11Chambers, Henry "Coagulase-Negative Staphylococci Resistant to β-Lactam Antibiotics in vivo Produce Penicillin-Binding Protein 2a", Antimicrobial Agents and Chemotherapy, vol. 31, No. 12, pp. 1919-1924 (Dec. 1987).
12 *Chambers, Henry Coagulase Negative Staphylococci Resistant to Lactam Antibiotics in vivo Produce Penicillin Binding Protein 2a , Antimicrobial Agents and Chemotherapy, vol. 31, No. 12, pp. 1919 1924 (Dec. 1987).
13Chirgwin et al., "Isolation of Biologically Active Ribonucleic Acid from Sources Enriched in Ribonuclease", Biochemistry, vol. 18, No. 24, pp. 5294-5299 (1979).
14 *Chirgwin et al., Isolation of Biologically Active Ribonucleic Acid from Sources Enriched in Ribonuclease , Biochemistry, vol. 18, No. 24, pp. 5294 5299 (1979).
15Chomczynski, et al., "Single-Step Method of RNA Isolation by Acid Guanidinium Thiocyanate-Phenol-Chloroform Extraction", Analytical Biochemistry, vol. 162, pp. 156-159 (1987).
16 *Chomczynski, et al., Single Step Method of RNA Isolation by Acid Guanidinium Thiocyanate Phenol Chloroform Extraction , Analytical Biochemistry, vol. 162, pp. 156 159 (1987).
17Dhingra et al., "Hybridization Protection Assay: A Rapid, Sensitive, and Specific Method for Detection of Philadelphia Chromosome-Positive Leukemias", Blood, vol. 77, No. 2, pp. 238-242 (Jan. 15, 1991).
18 *Dhingra et al., Hybridization Protection Assay: A Rapid, Sensitive, and Specific Method for Detection of Philadelphia Chromosome Positive Leukemias , Blood, vol. 77, No. 2, pp. 238 242 (Jan. 15, 1991).
19Favolaro, et al., "Transcription Maps of Polyoma Virus-Specific RNA: Analysis by Two-Dimensional Nuclease S1 Gel Mapping", Methods in Enzymology, vol. 65, pp. 718-749.
20 *Favolaro, et al., Transcription Maps of Polyoma Virus Specific RNA: Analysis by Two Dimensional Nuclease S1 Gel Mapping , Methods in Enzymology, vol. 65, pp. 718 749.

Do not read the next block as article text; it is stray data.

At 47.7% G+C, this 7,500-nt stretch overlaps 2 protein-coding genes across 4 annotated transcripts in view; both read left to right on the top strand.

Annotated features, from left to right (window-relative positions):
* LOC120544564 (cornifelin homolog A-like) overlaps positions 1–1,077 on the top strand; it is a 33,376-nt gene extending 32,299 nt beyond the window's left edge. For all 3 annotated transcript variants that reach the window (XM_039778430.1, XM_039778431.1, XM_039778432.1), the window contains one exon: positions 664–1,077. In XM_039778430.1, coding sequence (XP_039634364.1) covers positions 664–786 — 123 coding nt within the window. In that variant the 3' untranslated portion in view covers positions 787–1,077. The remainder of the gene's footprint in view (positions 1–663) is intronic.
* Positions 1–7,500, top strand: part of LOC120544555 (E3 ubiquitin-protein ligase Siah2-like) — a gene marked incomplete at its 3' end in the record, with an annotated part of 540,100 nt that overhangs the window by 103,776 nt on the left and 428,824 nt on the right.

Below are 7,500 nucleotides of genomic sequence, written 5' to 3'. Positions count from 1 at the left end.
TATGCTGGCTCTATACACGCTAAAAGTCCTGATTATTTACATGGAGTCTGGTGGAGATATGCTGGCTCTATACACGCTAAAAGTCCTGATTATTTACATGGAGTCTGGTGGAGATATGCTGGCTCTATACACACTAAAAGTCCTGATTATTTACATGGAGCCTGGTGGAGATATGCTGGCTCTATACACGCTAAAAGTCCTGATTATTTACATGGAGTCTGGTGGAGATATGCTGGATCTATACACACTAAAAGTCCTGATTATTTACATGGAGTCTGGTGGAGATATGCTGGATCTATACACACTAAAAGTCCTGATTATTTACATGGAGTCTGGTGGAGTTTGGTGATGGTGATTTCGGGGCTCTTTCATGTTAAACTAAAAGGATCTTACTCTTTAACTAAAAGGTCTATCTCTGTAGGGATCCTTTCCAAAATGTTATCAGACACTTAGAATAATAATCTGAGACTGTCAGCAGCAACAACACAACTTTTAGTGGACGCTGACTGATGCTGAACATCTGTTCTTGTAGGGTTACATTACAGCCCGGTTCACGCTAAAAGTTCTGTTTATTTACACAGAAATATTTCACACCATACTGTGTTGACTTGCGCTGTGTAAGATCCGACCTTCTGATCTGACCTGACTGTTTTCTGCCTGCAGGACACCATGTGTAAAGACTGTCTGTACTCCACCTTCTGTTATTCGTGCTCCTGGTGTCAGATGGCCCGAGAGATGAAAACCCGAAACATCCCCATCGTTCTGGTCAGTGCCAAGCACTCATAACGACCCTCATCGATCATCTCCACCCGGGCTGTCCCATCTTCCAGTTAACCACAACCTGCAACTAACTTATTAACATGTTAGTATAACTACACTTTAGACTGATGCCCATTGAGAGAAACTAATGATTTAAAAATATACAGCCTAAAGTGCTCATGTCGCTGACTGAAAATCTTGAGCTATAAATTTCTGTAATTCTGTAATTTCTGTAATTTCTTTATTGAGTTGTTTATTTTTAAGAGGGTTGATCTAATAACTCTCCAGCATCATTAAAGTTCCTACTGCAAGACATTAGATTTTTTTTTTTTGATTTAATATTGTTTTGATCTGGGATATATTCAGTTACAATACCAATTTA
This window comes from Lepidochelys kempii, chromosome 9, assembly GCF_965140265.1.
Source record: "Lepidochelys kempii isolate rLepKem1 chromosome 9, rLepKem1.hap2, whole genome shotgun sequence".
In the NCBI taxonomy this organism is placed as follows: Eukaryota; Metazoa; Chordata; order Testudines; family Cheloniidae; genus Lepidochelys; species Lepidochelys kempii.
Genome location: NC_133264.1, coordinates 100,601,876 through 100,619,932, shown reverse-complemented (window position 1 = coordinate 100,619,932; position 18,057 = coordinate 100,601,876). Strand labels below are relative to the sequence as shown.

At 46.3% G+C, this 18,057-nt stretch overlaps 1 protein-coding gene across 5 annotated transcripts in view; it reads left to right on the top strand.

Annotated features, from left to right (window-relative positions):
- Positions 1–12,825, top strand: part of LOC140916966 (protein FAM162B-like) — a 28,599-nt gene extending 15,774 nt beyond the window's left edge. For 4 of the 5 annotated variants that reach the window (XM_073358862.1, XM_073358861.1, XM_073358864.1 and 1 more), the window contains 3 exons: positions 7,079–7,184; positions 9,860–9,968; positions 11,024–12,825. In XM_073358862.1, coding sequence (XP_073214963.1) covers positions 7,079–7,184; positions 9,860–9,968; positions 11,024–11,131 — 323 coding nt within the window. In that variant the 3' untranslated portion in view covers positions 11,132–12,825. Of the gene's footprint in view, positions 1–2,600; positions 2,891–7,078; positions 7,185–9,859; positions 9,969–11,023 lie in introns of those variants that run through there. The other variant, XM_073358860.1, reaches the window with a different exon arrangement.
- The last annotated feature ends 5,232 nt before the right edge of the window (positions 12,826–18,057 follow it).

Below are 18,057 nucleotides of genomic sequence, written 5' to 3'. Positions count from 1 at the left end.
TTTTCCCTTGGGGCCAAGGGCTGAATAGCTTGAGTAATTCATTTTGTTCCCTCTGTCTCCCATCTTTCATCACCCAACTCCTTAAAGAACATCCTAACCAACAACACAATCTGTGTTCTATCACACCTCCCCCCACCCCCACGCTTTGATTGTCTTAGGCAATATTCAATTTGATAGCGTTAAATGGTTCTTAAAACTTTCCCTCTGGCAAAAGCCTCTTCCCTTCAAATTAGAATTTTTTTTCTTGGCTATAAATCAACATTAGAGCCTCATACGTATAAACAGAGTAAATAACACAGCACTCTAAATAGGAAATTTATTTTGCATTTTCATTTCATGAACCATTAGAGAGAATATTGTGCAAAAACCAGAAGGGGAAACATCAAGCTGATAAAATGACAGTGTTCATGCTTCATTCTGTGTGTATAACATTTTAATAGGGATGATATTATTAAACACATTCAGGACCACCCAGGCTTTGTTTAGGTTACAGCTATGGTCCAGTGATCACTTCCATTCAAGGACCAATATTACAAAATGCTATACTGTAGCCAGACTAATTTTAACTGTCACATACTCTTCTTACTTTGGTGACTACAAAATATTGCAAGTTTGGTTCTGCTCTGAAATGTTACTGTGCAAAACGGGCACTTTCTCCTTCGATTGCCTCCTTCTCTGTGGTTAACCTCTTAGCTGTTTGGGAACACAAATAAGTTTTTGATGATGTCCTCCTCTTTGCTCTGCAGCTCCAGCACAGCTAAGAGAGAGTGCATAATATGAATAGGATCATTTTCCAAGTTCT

21Goodwin, Graham H., "The analysis of sequence-specific DNA-binding proteins in cell extracts", Gel Electrophoresis of Nucleic Acids--A Practical Approach, Second Edition, Oxford University Press, pp. 225-247 (1990).
22 *Goodwin, Graham H., The analysis of sequence specific DNA binding proteins in cell extracts , Gel Electrophoresis of Nucleic Acids A Practical Approach, Second Edition, Oxford University Press, pp. 225 247 (1990).
23Guatelli et al., "Isothermal, in vitro amplification of nucleic acids by a multienzyme reaction modeled after retroviral replication", Proc. Natl. Acad. Sci., vol. 87, pp. 1874-1878 (Mar., 1990).
24 *Guatelli et al., Isothermal, in vitro amplification of nucleic acids by a multienzyme reaction modeled after retroviral replication , Proc. Natl. Acad. Sci., vol. 87, pp. 1874 1878 (Mar., 1990).
25Kolberg, et al., "The specificity of pilin DNA sequences for the detection of pathogenic Nesseria", Molecular and Cellular Probes, vol. 3, pp. 59-72 (1989).
26 *Kolberg, et al., The specificity of pilin DNA sequences for the detection of pathogenic Nesseria , Molecular and Cellular Probes, vol. 3, pp. 59 72 (1989).
27Kwoh et al., "Transcription-based amplification system and detection of amplified human immunodeficiency virus type 1 with a bead-based sandwich hybridization format", Proc. Natl. Acad. Sci., vol. 86, pp. 1173-1177 (Feb. 1989).